2 Linux Operating Systems Similar to Windows
Yes You Can Move Away from Microsoft!
Some of us shy away from the idea of Linux as an operating system because we think of it as toiling away with some sort of geeky command line prompt. Linux has come a long way since those days and there are now 2 Linux operating systems that if you were to take the leap, would be immediately familiar to Windows users. They both have the same and in some ways even easier, point and click desktop environment. After all, an operating system is merely a way to access features and programmes on your computer. It is the programmes that are the important bit and not the operating system itself.
So Why are we Fixated on Microsoft Windows?
Let’s face it. The idea that Windows is the only operating system for the masses has been brainwashed into us by a company that maintains a huge monopoly in the market. They use this monopoly in every way possible to squeeze us into purchasing updated packages and compatible productivity software. What is more, they turn over a huge profit from it.
Is it all worth it though? I run 2 computers. One has the latest Windows 7 package and the other Windows XP. To be perfectly honest, there is virtually nothing I can do on Windows 7 that I cannot do on XP and yet I too have been taken in by marketing that tells me that I simply must have the latest, greatest Windows. And of course, after Windows 7, Windows 8 is already in Beta testing.
So what exactly do we use our computer for? In the main, it is a productivity tool, a communication device and a media device for entertainment like music and video. So is there anything we can do with a Windows that we cannot do with the latest Linux operating systems that are similar to Windows? I have been experimenting and I can tell you that there is nothing you can do on Windows that you cannot do just as easily on Linux
Venturing into the free world of Linux
I also have a third outdated laptop that I decided to use to experiment with Linux to see if I could take the plunge and free myself from the extortionate prison that is Microsoft. After researching carefully I came up with 2 Linux operating systems that are similar to Windows.
1. Linux Mint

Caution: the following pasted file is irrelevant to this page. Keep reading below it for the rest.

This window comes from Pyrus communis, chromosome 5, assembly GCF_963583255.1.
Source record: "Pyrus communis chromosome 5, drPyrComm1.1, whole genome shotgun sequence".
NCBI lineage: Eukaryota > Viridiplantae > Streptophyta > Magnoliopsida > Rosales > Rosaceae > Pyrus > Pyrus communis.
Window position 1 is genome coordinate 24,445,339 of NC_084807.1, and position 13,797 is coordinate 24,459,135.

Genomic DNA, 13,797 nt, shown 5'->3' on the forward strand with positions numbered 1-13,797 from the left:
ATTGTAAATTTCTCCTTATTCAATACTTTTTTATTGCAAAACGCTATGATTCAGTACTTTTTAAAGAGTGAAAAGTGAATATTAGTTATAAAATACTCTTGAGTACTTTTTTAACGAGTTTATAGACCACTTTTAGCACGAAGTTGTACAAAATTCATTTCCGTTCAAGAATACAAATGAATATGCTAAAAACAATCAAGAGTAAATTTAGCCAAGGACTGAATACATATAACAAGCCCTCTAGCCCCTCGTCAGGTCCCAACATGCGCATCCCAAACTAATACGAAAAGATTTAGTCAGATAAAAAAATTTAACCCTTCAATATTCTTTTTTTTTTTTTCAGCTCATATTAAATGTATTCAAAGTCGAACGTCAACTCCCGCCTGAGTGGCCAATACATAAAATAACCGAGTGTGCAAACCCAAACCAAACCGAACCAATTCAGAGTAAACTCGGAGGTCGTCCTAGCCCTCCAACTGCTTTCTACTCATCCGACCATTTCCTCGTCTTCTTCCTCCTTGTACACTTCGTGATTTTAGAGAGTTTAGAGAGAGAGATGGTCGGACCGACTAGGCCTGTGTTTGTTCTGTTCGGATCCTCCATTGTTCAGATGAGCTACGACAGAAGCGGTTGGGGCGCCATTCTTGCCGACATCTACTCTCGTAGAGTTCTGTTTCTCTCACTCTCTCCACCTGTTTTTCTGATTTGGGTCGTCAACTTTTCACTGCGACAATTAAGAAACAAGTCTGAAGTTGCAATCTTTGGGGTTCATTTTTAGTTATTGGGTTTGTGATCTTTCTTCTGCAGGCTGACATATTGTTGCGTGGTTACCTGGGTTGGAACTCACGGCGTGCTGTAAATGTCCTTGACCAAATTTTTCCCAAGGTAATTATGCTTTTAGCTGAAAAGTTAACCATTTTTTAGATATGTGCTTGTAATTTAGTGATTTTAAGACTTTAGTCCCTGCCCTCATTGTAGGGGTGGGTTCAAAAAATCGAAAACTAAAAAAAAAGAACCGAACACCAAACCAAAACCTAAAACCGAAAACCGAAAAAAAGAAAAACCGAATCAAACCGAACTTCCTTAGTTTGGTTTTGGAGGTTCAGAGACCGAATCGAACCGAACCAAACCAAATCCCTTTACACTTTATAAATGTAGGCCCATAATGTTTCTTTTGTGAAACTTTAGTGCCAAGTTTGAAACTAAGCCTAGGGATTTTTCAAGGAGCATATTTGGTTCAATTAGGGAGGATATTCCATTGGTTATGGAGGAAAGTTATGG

Linux Mint developed from the Ubuntu Linux distro with ease of use in mind. It is an excellent alternative to Windows with a desktop environment that will be immediately familiar to Windows users. Straight out of the box it fired up all of my hardware. I was able to navigate with ease to all the features I need and I was immediately comfortable using it.
Check out my separate article in which I review Linux Mint as free operating system that is similar to Windows and discuss programmes that can output Microsoft documents.
This operating system is a fork of Mandriva. It is very intuitive and user friendly with enhanced hardware support including proprietary drivers already installed for most video, wireless and printing hardware devices. The list of features is very impressive and once again as a lifelong Windows user I had no problem at all transitioning across.
Check out my separate article in which I review PCLinuxOS as a free operating system that is similar to Windows.
The first thing I wanted to do was to install the operating system and see if it fired up the audio, visual and functional aspects like screen, audio output and wifi of my laptop straight out of the box. The answer to that was yes. Both Linux operating systems carry a huge range of device drivers. After all, these drivers are not exclusive to Microsoft and any operating system can access them.
Secondly I wanted to see how easy it was to install the programmes I need for productivity and entertainment. Again I found that there was no problem at all in obtaining the programmes I need to continue to use my laptop as an entertainment centre and also as a productivity tool. There is a free alternative for just about every programme that you currently pay heavily for when your computer umbilical cord is attached to Microsoft. If you worry about compatibility you can try most of them from your Windows system. To start with you could try the fantastic Openoffice which allows you to ouput all of your office, documents, spreadsheets, and presentations in MS Office format as well as universal formats like PDF
Linux uses a package manager to install programmes you choose from a central repository. If anything, it is a much simpler system than the downloading and installing that you are probably used to. Again it is all available with point and click functionality accessed directly from a menu.
Having ventured into the world of free Linux operating systems that are similar to Windows, I have to say that I am convinced. I intend to keep one of my laptops running a Linux system and when Microsoft stop supporting my Windows 7 installation, I will refuse to be drawn back into the ever increasing expense of sticking with their latest, greatest operating system